to career development. Awesome. Brad, we have had such a great conversation today. I could talk to you for hours. Yeah. Is there anything else that you wanna mention that you haven’t yet?

Brad Minton [00:51:00]:

No, I just, I think this is such an awesome opportunity. It was really, really amazing to be able to speak with you on such an important topic. You know, I’m just like you when I hear the words introversion and how it intersects with career, my ears perk up as well because I’ve had an opportunity over my life now to be able to see how my own introversion has manifested in my career. Over time, more and more and more do I embrace the fact that it has worked to my benefit more often than it’s worked to my detriment. So I think for anybody that’s listening out there, I think that’s the message to really take home is when you understand what your unique brand of introversion actually looks like, it can become your greatest asset, but you have to understand that element of it, otherwise you’re gonna feel like you’re fighting with yourself.

David Hall [00:52:08]:

Yeah, absolutely. I’ve talked to so many people, had people on the show and myself included, where there’s many introverts, not all introverts, but many introverts felt like something was wrong with them and when you can figure out what your unique gifts are like we’ve been talking about all throughout this show and You can learn to embrace those and bring them into the work you do your work can be so satisfying when you’re bringing your unique gifts to the world. I’ve experienced that. I love what I do. That can be amazing. Thanks again for this great conversation. Of course, where can people find out more about the work you do and your podcast? Yeah.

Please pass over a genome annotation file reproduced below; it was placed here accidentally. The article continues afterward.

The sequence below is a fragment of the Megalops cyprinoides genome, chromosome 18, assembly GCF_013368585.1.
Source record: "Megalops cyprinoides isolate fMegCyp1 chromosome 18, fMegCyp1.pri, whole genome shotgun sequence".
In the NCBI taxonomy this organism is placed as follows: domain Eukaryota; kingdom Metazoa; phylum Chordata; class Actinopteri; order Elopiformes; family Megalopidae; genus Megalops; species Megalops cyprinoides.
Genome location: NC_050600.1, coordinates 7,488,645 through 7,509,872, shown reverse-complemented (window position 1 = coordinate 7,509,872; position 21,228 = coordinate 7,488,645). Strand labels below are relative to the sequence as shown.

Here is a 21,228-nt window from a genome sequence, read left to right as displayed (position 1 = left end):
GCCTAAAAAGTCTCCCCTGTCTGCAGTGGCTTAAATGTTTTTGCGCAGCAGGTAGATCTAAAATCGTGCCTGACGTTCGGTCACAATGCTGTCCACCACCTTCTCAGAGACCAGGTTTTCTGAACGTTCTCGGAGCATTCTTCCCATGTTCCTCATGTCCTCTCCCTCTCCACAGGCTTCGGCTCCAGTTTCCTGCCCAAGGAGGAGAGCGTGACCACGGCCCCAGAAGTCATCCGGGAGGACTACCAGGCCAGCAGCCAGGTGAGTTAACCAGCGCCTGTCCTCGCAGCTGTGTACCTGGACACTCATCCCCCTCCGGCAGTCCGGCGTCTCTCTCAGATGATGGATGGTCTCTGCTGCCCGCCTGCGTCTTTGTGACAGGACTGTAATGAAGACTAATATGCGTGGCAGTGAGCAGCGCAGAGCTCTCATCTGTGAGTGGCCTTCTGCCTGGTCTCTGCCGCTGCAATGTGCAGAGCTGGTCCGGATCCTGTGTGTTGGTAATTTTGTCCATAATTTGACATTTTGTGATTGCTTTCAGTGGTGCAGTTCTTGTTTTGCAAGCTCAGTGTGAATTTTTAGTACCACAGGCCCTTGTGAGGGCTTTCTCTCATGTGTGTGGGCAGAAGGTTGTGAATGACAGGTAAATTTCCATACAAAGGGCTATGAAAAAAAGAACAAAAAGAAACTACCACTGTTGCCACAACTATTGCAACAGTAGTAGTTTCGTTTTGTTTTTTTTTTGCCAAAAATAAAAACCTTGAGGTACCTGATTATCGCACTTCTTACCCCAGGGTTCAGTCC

Brad Minton [00:52:47]:

Yeah. I welcome any opportunity to connect with anyone. You can find me multitude of different places. I’m fairly active on LinkedIn under Brad W. Minton. You can find my business, Mint-to-be-Career in a couple of different locations. My website is MintToBeCareer.com. It’s spelled MINT to be career.com. It’s a play-off the last name. I’m on Instagram and tech talk at minttobecareer. And then you can obviously find my podcast that I’ve referenced Your Career GPS on all listening platforms.

David Hall [00:53:26]:

Awesome. And I will put all that into the show notes. Thanks again, Brad. This has been a wonderful conversation. Thank you so much, David. Thank you so much for joining me today. I look forward to further connecting with you. Reach out at davidatquietandstrong.com. Check out the website, quietandstrong.com. I’ll add social media channels for me and my guests to the show notes. Please comment on social media posts. Send me topics or guests you’d like to see on the show. There’s so many great things about being an introvert and so we need those to be understood. Get to know your introverted strengths and needs and be strong.